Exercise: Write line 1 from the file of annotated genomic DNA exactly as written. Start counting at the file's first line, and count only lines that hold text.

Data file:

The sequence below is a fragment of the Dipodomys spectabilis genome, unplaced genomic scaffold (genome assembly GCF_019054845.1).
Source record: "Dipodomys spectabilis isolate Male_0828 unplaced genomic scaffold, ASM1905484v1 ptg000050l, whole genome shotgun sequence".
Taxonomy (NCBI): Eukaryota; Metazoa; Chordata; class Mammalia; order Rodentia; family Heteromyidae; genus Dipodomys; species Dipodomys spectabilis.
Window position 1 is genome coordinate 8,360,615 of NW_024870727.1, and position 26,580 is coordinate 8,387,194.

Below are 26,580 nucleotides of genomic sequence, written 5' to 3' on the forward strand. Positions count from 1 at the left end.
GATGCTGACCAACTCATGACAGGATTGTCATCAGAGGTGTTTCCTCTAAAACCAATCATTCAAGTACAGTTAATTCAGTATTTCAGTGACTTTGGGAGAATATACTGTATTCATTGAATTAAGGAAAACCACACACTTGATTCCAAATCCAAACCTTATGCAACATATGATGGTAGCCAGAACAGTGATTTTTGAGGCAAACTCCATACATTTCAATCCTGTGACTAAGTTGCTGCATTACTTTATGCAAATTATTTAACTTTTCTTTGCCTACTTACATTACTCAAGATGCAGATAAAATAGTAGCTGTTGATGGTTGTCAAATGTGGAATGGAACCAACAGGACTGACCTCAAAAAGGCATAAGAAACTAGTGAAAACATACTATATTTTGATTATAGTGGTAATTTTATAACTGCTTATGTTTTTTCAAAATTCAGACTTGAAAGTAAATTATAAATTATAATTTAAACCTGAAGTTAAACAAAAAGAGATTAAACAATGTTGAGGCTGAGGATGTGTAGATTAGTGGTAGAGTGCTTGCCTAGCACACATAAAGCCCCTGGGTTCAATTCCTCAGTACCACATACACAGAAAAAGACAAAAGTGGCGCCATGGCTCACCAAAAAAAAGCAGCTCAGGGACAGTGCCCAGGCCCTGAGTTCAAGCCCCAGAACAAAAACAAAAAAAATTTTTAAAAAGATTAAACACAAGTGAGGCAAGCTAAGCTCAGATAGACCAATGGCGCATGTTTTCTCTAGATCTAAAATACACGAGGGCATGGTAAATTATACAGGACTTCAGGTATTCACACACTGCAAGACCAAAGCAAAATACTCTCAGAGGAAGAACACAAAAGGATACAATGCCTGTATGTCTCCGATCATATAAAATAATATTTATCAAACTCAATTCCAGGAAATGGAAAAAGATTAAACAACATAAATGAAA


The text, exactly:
The sequence below is a fragment of the Dipodomys spectabilis genome, unplaced genomic scaffold (genome assembly GCF_019054845.1).